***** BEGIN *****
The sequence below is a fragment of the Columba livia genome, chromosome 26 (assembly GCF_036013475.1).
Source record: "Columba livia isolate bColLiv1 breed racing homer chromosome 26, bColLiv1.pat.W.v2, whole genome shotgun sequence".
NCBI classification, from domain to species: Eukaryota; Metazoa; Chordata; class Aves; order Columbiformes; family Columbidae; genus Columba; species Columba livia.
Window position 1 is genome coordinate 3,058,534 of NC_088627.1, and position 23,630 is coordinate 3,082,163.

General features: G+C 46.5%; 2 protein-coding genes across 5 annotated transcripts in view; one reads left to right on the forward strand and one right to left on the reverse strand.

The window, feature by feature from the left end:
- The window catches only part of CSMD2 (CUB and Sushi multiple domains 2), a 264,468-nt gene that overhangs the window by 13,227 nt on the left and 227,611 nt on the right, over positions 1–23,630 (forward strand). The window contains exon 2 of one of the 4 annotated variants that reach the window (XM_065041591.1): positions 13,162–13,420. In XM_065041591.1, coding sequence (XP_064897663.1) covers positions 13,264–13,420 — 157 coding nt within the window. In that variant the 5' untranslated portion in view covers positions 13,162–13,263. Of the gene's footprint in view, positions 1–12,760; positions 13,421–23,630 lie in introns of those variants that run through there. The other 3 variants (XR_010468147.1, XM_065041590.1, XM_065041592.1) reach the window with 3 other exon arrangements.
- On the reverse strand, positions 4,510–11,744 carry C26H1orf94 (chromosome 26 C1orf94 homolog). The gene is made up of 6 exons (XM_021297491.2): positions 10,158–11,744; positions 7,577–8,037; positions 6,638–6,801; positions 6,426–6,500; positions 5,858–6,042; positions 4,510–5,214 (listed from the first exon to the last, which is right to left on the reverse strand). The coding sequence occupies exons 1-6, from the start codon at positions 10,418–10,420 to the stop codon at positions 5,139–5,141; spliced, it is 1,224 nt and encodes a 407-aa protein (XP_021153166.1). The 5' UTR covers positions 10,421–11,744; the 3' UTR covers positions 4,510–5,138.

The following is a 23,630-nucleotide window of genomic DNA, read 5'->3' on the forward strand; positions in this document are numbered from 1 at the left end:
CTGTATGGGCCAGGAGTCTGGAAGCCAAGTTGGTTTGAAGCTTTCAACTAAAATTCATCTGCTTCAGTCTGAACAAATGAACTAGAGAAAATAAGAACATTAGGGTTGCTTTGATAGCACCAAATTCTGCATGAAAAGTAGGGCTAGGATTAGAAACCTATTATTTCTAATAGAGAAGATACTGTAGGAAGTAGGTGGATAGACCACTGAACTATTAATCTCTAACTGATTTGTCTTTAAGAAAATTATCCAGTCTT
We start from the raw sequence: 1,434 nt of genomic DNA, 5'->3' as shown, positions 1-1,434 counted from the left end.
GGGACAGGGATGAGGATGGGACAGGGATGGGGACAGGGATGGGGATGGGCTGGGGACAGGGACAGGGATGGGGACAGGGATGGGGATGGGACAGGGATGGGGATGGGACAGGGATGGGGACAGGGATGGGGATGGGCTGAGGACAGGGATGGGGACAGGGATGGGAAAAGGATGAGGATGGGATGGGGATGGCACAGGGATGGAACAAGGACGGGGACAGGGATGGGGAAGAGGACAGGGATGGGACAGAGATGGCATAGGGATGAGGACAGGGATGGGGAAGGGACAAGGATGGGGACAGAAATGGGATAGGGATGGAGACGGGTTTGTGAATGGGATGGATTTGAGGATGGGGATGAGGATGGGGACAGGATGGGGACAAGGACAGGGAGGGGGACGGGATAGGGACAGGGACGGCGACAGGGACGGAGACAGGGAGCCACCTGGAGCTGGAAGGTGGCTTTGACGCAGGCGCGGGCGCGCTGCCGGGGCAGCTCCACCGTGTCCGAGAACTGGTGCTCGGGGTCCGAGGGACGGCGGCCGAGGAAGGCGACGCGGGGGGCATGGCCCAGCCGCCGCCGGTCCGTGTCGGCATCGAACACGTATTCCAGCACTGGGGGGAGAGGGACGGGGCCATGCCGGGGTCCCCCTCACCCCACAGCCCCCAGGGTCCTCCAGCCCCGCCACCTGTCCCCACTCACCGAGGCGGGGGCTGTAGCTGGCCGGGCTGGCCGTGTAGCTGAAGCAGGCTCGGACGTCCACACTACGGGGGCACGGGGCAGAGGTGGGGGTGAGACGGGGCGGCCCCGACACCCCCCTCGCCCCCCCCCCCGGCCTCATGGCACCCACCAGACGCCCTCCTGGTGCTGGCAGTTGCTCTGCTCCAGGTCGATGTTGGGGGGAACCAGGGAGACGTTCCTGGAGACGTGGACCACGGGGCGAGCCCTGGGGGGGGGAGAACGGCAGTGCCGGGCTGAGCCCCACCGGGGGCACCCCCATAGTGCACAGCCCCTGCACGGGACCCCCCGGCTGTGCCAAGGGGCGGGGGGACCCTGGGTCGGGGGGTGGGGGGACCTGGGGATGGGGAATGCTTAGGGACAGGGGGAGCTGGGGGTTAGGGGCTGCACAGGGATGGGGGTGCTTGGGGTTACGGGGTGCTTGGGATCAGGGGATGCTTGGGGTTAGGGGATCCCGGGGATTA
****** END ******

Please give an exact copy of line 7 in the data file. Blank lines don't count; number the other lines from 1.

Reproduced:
- The window catches only part of CSMD2 (CUB and Sushi multiple domains 2), a 264,468-nt gene that overhangs the window by 13,227 nt on the left and 227,611 nt on the right, over positions 1–23,630 (forward strand). The window contains exon 2 of one of the 4 annotated variants that reach the window (XM_065041591.1): positions 13,162–13,420. In XM_065041591.1, coding sequence (XP_064897663.1) covers positions 13,264–13,420 — 157 coding nt within the window. In that variant the 5' untranslated portion in view covers positions 13,162–13,263. Of the gene's footprint in view, positions 1–12,760; positions 13,421–23,630 lie in introns of those variants that run through there. The other 3 variants (XR_010468147.1, XM_065041590.1, XM_065041592.1) reach the window with 3 other exon arrangements.